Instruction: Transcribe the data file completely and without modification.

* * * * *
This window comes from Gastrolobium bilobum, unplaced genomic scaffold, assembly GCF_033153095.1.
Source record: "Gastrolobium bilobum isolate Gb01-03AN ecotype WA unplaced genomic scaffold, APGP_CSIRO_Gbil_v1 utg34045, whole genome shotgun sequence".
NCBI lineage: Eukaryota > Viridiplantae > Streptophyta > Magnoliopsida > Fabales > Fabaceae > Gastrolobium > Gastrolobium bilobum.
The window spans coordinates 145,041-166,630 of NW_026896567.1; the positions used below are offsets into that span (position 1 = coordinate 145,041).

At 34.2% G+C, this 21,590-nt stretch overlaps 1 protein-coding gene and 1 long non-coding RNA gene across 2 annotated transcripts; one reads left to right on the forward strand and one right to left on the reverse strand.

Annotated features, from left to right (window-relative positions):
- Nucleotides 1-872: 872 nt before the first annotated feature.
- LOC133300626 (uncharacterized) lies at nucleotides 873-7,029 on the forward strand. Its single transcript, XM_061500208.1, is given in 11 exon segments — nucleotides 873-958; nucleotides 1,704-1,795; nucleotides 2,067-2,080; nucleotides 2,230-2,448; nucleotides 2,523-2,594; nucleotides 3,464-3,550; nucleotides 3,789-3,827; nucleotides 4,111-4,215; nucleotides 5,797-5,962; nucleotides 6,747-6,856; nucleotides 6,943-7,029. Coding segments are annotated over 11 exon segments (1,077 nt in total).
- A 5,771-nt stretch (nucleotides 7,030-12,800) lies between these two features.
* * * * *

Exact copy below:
This window comes from Gastrolobium bilobum, unplaced genomic scaffold, assembly GCF_033153095.1.
Source record: "Gastrolobium bilobum isolate Gb01-03AN ecotype WA unplaced genomic scaffold, APGP_CSIRO_Gbil_v1 utg34045, whole genome shotgun sequence".
NCBI lineage: Eukaryota > Viridiplantae > Streptophyta > Magnoliopsida > Fabales > Fabaceae > Gastrolobium > Gastrolobium bilobum.
The window spans coordinates 145,041-166,630 of NW_026896567.1; the positions used below are offsets into that span (position 1 = coordinate 145,041).

At 34.2% G+C, this 21,590-nt stretch overlaps 1 protein-coding gene and 1 long non-coding RNA gene across 2 annotated transcripts; one reads left to right on the forward strand and one right to left on the reverse strand.

Annotated features, from left to right (window-relative positions):
- Nucleotides 1-872: 872 nt before the first annotated feature.
- LOC133300626 (uncharacterized) lies at nucleotides 873-7,029 on the forward strand. Its single transcript, XM_061500208.1, is given in 11 exon segments — nucleotides 873-958; nucleotides 1,704-1,795; nucleotides 2,067-2,080; nucleotides 2,230-2,448; nucleotides 2,523-2,594; nucleotides 3,464-3,550; nucleotides 3,789-3,827; nucleotides 4,111-4,215; nucleotides 5,797-5,962; nucleotides 6,747-6,856; nucleotides 6,943-7,029. Coding segments are annotated over 11 exon segments (1,077 nt in total).
- A 5,771-nt stretch (nucleotides 7,030-12,800) lies between these two features.